“There is steeply rising demand for non-domestic equities and these need to be looked after by a global custodian,” claims Mark Berwick, head of UK and Irish Pension Relationship Management at BNY Mellon. “We are also seeing much more use of derivatives, which also require a global custodian with the appropriate level of expertise.”

Allocations to bonds and fixed interest instruments are also increasing rapidly: “These were in short supply during the credit boom, with surplus bonds hard to buy, but this has changed with governments increasing issuance,” adds Slattery.

These changes in asset allocation are playing in favour of the global custodians. Pricing derivatives, reporting on portfolio risk, far greater attention to counterparty risk are all high on trustees’ agendas. “In that sense, the Irish market looks very similar to the UK,” notes Sonja Spinner, senior consultant at Mercer’s Sentinel Group. Elsewhere, Bank of Ireland Asset Management, a major provider of passive funds to the Irish institutional market, has reportedly written to clients to say it is recommencing stock-lending programmes. “All passive funds rely on earnings from stock lending to meet transaction costs and Bank of Ireland will have struggled to meet these costs without these revenues,” she notes.

There are probably no more than a couple of dozen Irish schemes lending via their custodians to any degree. Most portfolios are too small and the shift from Irish to non-Irish equities is usually accomplished by selling directly-held equities and moving to unitised funds.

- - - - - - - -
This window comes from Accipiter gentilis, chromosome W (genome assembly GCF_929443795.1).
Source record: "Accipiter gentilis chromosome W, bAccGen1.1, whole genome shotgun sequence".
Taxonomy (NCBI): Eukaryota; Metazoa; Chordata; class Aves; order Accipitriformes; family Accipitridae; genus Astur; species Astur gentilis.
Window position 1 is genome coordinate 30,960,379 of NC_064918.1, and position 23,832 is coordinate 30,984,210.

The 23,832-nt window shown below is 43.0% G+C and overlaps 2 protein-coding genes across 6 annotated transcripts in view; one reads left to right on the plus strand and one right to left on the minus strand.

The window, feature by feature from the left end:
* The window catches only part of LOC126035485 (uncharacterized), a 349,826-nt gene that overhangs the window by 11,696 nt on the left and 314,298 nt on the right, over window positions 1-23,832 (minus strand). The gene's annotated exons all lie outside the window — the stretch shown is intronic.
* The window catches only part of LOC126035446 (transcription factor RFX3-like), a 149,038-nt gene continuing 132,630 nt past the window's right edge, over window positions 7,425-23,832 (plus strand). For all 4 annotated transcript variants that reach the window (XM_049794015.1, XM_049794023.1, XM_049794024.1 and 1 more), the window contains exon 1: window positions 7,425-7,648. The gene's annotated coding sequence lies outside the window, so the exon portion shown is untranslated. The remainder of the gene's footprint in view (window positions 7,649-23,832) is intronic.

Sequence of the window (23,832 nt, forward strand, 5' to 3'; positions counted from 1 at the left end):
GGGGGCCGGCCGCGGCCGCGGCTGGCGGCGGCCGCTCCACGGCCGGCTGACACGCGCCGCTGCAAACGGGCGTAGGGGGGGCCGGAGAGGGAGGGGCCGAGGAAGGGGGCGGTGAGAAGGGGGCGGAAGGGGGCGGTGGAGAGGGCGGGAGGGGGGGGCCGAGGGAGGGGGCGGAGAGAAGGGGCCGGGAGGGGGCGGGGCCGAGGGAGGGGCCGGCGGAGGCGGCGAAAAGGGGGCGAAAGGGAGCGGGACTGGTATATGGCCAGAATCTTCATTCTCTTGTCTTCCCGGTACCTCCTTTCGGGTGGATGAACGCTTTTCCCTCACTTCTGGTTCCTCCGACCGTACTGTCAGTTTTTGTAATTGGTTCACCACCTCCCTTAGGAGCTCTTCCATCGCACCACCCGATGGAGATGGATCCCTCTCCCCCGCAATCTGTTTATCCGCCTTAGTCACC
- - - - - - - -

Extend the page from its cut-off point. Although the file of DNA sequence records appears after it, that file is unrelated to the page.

Many schemes are also paying custodians cash minimum fees. Schemes with assets in the €200-300m range can expect their custodian to charge 3-5bps of portfolio value for core custody with extra cash charged for ‘value added’ services.

Elsewhere, Ireland’s role as an offshore financial services centre has created huge demand for fund administration and custody. There are currently €1.2trn in assets under management through Dublin, of which €158bn are in equities, €100bn in bonds and €32bn in hedge funds. All the major global custodians compete in this market, as do administrators and prime brokers catering to hedge funds. Some providers of hedge funds are converting to UCITS qualifying vehicles as a means of reaching a wider range of investors.

These custodian-administrators and prime brokers are now major employers in Ireland, and have expanded out of Dublin into regional centres like Cork. “There has been a slight uptick in new fund launches, with fresh activity around qualified investor funds and exchange traded fund launches, which could indicate an end to the recession,” notes Ross Whitehill, head of offshore management at BNY Mellon Asset Servicing. Nevertheless, salaries are static, or declining, across much of the custody industry, with annual staff turnover down from 25% three years ago to less than 5% today.

Meanwhile, the big question facing Irish custodians is whether the current rate of closure of defined benefit schemes will be curtailed by future legislation and any recovery in asset values. On the evidence of the UK situation, this is unlikely to happen.